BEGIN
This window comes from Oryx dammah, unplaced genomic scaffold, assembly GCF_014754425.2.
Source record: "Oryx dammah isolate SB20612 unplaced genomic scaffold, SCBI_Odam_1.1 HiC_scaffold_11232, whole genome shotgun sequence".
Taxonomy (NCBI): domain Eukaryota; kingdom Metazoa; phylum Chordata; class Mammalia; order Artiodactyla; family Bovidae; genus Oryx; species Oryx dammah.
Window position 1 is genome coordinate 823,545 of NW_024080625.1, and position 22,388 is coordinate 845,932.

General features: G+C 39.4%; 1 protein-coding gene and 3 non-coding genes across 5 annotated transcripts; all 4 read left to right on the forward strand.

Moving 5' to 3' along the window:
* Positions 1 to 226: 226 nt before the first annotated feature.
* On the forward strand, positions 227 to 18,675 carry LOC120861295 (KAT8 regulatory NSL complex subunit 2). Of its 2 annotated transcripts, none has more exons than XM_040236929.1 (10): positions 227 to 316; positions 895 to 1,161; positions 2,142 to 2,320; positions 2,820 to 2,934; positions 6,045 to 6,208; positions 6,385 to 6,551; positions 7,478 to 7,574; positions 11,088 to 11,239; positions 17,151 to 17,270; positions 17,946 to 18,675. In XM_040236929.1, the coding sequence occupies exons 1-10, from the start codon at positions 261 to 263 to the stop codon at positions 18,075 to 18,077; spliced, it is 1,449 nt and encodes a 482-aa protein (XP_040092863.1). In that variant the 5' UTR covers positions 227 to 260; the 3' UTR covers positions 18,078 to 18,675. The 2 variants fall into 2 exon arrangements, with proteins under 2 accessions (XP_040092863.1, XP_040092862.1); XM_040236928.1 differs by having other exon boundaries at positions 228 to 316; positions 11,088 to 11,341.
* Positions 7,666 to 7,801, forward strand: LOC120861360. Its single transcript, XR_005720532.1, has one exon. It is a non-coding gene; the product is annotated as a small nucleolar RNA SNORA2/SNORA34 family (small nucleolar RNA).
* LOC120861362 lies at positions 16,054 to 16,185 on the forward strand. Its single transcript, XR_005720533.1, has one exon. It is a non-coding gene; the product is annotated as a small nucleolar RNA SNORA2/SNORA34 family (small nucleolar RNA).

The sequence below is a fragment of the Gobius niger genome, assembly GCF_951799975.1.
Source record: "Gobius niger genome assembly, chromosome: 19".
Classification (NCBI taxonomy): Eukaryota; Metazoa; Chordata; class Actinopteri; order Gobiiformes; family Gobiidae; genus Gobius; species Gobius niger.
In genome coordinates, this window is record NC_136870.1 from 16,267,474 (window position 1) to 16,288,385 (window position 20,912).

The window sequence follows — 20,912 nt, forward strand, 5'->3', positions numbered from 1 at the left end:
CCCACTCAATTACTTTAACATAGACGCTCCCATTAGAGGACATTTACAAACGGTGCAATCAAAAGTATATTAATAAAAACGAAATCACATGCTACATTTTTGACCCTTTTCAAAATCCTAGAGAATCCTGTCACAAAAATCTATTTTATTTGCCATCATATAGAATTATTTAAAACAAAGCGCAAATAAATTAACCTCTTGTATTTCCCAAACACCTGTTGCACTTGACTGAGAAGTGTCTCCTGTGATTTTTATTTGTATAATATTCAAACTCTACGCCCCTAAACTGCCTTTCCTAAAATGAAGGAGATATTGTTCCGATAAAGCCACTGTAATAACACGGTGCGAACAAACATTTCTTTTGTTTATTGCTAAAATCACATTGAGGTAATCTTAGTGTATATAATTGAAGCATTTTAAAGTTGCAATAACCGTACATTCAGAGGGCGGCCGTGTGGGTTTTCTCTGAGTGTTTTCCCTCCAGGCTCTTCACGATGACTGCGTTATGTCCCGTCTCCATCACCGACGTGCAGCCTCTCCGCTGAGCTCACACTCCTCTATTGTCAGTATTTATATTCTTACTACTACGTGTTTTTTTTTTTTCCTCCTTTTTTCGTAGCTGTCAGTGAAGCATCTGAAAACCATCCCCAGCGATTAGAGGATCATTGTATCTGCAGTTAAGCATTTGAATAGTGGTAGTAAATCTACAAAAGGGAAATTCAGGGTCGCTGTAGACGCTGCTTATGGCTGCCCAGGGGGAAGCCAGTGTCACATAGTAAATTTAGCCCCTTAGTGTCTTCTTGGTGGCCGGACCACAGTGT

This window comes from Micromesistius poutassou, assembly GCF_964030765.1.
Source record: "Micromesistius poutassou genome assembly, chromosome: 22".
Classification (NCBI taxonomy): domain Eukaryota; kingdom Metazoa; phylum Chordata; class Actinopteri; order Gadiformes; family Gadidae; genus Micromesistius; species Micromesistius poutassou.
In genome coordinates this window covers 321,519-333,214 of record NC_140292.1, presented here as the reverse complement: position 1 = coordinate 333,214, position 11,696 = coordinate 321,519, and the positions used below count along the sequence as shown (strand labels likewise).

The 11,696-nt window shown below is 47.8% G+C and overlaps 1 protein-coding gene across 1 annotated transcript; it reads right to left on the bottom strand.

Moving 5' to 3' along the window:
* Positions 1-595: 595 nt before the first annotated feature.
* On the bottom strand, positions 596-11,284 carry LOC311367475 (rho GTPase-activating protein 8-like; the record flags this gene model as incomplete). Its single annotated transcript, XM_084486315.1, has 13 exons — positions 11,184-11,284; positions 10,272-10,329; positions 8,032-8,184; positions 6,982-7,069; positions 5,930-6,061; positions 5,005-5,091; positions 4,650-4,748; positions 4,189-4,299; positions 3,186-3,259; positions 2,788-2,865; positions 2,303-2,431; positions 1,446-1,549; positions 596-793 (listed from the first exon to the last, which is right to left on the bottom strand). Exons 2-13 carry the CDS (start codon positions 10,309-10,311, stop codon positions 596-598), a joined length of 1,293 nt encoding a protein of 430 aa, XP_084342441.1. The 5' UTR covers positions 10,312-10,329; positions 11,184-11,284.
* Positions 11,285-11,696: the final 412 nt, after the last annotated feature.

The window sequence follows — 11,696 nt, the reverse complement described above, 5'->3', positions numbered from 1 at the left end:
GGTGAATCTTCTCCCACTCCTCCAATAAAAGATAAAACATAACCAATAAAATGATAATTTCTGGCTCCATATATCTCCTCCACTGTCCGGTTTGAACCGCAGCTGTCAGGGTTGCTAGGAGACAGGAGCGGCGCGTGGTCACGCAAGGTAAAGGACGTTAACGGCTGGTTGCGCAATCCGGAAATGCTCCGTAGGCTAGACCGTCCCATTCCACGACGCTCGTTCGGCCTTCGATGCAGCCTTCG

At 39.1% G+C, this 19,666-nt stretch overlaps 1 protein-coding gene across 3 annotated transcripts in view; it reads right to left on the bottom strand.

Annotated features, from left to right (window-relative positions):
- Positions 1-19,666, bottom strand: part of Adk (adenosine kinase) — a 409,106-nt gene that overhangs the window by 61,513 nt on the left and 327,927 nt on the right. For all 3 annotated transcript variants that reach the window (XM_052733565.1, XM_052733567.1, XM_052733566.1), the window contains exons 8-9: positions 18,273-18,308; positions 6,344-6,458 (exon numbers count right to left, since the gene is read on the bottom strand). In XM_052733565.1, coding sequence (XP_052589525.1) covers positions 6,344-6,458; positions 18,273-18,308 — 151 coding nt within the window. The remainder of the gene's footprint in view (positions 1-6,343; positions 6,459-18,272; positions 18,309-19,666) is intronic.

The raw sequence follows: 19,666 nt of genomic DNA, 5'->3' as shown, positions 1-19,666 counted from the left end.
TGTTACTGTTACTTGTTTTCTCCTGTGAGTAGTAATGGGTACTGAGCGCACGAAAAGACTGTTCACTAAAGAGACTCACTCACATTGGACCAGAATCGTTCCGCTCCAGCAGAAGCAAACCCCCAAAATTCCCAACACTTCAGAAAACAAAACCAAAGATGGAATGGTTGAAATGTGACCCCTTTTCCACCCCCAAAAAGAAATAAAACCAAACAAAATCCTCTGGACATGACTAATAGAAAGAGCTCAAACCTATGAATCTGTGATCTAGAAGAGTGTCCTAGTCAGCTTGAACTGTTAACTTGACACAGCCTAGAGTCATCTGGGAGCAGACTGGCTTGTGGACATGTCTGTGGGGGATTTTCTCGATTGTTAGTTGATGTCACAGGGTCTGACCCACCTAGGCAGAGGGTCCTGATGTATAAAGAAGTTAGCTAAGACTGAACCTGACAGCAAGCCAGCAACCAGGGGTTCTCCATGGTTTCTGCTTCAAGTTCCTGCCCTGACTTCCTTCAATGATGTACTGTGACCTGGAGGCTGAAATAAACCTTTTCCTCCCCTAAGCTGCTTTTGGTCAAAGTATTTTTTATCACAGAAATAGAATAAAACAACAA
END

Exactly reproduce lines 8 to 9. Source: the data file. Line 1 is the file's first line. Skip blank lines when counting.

* On the forward strand, positions 227 to 18,675 carry LOC120861295 (KAT8 regulatory NSL complex subunit 2). Of its 2 annotated transcripts, none has more exons than XM_040236929.1 (10): positions 227 to 316; positions 895 to 1,161; positions 2,142 to 2,320; positions 2,820 to 2,934; positions 6,045 to 6,208; positions 6,385 to 6,551; positions 7,478 to 7,574; positions 11,088 to 11,239; positions 17,151 to 17,270; positions 17,946 to 18,675. In XM_040236929.1, the coding sequence occupies exons 1-10, from the start codon at positions 261 to 263 to the stop codon at positions 18,075 to 18,077; spliced, it is 1,449 nt and encodes a 482-aa protein (XP_040092863.1). In that variant the 5' UTR covers positions 227 to 260; the 3' UTR covers positions 18,078 to 18,675. The 2 variants fall into 2 exon arrangements, with proteins under 2 accessions (XP_040092863.1, XP_040092862.1); XM_040236928.1 differs by having other exon boundaries at positions 228 to 316; positions 11,088 to 11,341.
* Positions 7,666 to 7,801, forward strand: LOC120861360. Its single transcript, XR_005720532.1, has one exon. It is a non-coding gene; the product is annotated as a small nucleolar RNA SNORA2/SNORA34 family (small nucleolar RNA).